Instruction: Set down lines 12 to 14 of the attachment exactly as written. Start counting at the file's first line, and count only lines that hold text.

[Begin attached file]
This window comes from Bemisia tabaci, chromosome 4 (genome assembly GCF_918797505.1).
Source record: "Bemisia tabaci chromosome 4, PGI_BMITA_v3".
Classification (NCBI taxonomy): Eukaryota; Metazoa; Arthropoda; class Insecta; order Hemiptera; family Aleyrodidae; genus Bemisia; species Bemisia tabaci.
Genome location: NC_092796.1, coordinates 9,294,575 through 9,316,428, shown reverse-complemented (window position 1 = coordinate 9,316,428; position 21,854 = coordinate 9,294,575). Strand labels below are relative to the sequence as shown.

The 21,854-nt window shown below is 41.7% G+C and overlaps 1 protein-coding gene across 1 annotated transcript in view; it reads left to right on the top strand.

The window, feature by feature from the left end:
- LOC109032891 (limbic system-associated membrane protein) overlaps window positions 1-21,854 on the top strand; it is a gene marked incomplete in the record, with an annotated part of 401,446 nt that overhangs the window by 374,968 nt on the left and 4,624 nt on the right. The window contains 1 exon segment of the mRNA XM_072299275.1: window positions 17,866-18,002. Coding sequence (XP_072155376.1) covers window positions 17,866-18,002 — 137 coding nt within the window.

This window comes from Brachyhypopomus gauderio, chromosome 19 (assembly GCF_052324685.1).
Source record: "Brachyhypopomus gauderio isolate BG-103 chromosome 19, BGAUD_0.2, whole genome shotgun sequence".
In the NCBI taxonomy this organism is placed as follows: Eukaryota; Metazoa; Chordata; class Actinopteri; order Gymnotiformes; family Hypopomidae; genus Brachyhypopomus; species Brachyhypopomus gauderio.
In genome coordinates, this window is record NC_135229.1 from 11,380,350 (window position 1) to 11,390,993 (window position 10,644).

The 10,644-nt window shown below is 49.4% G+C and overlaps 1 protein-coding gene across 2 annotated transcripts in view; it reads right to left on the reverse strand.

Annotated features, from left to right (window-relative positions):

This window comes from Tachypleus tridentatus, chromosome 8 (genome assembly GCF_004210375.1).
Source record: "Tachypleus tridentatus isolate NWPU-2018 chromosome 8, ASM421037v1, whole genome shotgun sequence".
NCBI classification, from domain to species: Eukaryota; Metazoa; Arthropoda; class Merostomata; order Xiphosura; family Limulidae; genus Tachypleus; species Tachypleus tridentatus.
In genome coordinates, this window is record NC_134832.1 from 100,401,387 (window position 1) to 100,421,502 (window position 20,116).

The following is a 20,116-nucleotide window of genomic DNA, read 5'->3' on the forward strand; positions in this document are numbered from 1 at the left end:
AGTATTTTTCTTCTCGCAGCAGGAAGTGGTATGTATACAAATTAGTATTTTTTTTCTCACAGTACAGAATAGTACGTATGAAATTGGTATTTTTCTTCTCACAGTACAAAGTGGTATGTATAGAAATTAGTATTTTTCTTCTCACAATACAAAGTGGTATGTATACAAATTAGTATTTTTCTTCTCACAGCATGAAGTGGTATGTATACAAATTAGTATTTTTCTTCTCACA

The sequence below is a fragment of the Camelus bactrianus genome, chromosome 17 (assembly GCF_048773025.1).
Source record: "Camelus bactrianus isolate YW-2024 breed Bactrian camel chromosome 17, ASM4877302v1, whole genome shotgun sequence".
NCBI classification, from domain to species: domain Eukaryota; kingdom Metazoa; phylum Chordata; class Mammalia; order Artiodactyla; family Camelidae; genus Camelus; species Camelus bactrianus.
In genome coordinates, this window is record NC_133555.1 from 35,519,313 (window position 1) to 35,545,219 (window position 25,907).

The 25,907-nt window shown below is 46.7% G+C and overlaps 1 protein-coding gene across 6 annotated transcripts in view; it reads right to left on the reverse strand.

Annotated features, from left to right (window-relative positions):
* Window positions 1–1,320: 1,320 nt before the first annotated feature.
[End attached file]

The 10,644-nt window shown below is 49.4% G+C and overlaps 1 protein-coding gene across 2 annotated transcripts in view; it reads right to left on the reverse strand.

Annotated features, from left to right (window-relative positions):

This window comes from Tachypleus tridentatus, chromosome 8 (genome assembly GCF_004210375.1).